- Buddhist Economics
- Limitations of Economic Theory in the Industrial Age
- (1) Specialization
- (2) Not free of ethics, but inattentive to them
- (3) Unable to be a science, but wanting to be one
- (4) Lack of clarity in its understanding of human nature
- — (a) Want
- — (b) Consumption
- — (c) Work and working
- — (d) Competition & Cooperation
- — (e) Contentment and Consumerism
- The Major Characteristics of Buddhist Economics
- (1) Middle-way economics: realization of true well-being
- (2) Not harming oneself or others
- Appendix: General Principles of Buddhist Economics (Middle-way Economics)
- 1. Wise Consumption
- 2. Freedom from Self-harm and from Oppression of Others
- 3. Economy as a Support
- 4. Harmony with Human Nature
- 5. Integration with the Unity of Nature
- Origin of this Book
- Translator’s Foreword
2. Freedom from Self-harm and from Oppression of Others
The term ‘self’ here refers to each human individual, both in the sense of: 1) a living organism comprising a part of nature, and 2) a member of society. The term ‘others’ refers to both: 1) the collection of human individuals, i.e. the other people who comprise one’s community or society, and 2) one’s ecology, i.e. the environment or the entire planet.
To begin with, people should refrain from harming themselves. But as members of society and a part of the natural environment, for them to live happily and at ease, they also need to play a positive and supportive role outwardly. They must be careful not to damage or injure the social and natural environment in which they live, because any outward trouble or disturbance may directly affect their own personal wellbeing.
Not long ago (before 1970), it is fair to say that economics as an academic discipline paid almost no attention to matters pertaining to the environment, because they were deemed outside the scope of this discipline’s focus of study.
Soon thereafter, however, economists were compelled to do an almost 180 degrees turn. They began to give great importance to the health of the environment and to sustainable development, because the economic activities of the previous decades were seen as the primary culprit in creating environmental problems for the world, both for human societies and the natural environment.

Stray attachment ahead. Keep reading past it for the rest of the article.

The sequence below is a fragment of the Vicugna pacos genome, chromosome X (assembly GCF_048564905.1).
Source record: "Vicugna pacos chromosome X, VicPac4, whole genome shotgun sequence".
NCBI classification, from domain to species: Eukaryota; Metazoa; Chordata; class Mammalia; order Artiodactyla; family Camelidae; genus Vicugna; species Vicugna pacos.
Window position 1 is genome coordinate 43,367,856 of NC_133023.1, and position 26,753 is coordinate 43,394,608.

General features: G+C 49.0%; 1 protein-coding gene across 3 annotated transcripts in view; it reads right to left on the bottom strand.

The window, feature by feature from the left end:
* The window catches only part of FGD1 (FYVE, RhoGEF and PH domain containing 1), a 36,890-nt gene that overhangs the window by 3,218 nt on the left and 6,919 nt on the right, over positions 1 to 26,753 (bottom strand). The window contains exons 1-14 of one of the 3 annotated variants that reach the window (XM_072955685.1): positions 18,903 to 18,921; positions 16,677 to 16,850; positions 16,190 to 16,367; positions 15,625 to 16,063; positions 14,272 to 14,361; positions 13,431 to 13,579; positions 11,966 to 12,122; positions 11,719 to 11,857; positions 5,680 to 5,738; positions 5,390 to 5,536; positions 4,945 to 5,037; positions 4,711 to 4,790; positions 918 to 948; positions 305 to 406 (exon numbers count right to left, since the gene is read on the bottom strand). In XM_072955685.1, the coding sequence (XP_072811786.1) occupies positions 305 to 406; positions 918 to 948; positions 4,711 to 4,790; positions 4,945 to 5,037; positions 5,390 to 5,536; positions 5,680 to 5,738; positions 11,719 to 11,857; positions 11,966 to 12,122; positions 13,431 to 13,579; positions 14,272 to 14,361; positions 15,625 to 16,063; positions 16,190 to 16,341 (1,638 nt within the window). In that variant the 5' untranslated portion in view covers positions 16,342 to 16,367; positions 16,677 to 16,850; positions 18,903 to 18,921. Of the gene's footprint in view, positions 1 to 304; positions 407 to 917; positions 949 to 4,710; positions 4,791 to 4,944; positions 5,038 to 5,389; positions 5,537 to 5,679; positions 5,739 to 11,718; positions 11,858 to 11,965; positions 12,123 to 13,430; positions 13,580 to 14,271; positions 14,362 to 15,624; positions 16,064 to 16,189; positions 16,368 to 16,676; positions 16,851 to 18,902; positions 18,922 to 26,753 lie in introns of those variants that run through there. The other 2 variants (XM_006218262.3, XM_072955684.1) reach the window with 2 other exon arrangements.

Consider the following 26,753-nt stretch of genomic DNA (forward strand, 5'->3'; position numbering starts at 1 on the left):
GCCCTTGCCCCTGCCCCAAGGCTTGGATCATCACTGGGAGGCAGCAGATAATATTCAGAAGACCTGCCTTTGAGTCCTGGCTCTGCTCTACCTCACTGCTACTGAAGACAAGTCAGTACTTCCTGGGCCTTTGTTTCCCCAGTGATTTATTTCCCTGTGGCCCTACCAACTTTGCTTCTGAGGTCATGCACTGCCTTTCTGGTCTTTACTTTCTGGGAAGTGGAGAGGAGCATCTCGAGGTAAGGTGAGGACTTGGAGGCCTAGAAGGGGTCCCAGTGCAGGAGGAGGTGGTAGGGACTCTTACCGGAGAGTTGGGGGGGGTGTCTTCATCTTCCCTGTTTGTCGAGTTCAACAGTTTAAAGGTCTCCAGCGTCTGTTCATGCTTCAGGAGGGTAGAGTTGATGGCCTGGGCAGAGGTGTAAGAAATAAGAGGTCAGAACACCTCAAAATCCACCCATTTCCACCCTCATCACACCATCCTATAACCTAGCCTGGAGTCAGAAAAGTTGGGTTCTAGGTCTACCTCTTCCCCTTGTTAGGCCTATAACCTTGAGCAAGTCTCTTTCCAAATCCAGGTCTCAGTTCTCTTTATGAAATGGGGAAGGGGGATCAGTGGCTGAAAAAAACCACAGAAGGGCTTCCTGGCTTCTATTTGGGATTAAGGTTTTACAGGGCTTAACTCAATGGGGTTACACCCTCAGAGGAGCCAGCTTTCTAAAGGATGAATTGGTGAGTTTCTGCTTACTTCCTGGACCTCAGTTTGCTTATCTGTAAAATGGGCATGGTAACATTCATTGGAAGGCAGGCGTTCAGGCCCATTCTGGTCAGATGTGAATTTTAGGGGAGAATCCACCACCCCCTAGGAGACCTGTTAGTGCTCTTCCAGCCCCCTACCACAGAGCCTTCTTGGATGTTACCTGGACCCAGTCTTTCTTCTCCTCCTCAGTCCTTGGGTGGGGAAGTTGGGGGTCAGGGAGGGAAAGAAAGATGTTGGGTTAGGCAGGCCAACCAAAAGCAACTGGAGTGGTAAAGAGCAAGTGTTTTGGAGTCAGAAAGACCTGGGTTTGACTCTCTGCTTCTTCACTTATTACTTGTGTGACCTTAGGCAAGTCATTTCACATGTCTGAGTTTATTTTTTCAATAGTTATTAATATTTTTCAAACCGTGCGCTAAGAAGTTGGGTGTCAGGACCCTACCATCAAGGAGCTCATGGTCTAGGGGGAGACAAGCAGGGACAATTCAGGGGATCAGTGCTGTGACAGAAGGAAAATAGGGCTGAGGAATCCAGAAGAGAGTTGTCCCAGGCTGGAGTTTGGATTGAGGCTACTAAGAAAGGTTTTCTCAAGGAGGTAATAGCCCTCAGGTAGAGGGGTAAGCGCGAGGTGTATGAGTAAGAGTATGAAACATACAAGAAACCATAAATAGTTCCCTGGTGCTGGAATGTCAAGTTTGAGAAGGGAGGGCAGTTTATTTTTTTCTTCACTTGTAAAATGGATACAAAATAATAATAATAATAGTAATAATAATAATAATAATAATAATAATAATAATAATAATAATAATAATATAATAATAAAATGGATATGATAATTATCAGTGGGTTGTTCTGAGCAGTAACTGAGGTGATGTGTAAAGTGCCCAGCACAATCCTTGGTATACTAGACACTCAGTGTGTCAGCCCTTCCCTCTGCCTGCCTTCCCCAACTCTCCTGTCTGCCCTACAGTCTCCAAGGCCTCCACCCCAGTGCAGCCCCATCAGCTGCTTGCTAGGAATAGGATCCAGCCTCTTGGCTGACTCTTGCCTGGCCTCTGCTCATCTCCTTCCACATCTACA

Economics shouldn’t have to wait for a crisis like this to pay attention to such problems, because these various factors are interconnected. Economic activities play an important role in the world in ways that economists themselves may not yet be aware. For instance, economics has a direct effect on people’s wellbeing beyond the narrow scope of simply material wealth or material wellbeing.
Environmental problems, for example, act as a reminder that economics must cooperate in a supportive role to bring about a healthy existence for individuals, society, and the natural environment.
Note that the expression ‘freedom from self-harm’ does not only refer to avoiding impoverishment and to ensuring that one has an adequate amount of the four requisites to live at ease.1 It also refers to abstaining from those economic activities that are harmful to oneself in other ways, even if they are performed unintentionally or with unawareness, e.g: consuming things with a lack of circumspection or with a lack of moderation.
For instance, the case mentioned earlier of someone who spends a lot of money for a lavish meal in order to satisfy his taste buds or to show off his social status. The rich food, however, fails to meet the needs of the body; instead, it has both short-term and long-term harmful effects, undermining his health. This is called ‘self-harm.’
Freedom from self-harm implies a wise consumption meeting the needs of the body and fostering good health.
There is another important factor related to this subject of self-harm. It is related to human nature and to living a good life, which is the true goal of economic activities. Namely, human beings possess the unique trait of being teachable or trainable, and they achieve excellence precisely through such spiritual training and education.
Spiritual training has numerous benefits, including: speech and bodily conduct becomes increasingly refined and virtuous; one becomes more proficient and successful at various tasks; one generates various spiritual faculties; the mind becomes more potent, stable, and happy; one gains wisdom and insight; one adds to one’s cultural heritage and civilisation in matters pertaining to scholarly and philosophical achievements; and one realizes true peace and liberation.
A person’s proper use of the four requisites can help to foster these spiritual potentialities listed above.
If, however, people deliberately deprive themselves of necessary requisites, or they consume them in a deluded way, indulging in material pleasure, and forsake the opportunity to develop their own spiritual potential, this in itself can be called ‘self-harm.’
In today’s world there are numerous individuals with an abundance of material possessions, but instead of using these things to enhance their spiritual potential and achieve superior states of mind, many of them become intoxicated by a life of luxury and grow heedless, throwing away their life potential in a most regretful way.
It is for these reasons that a viable economic system, besides requiring that people refrain from harming each other, also includes an absence of self-harm.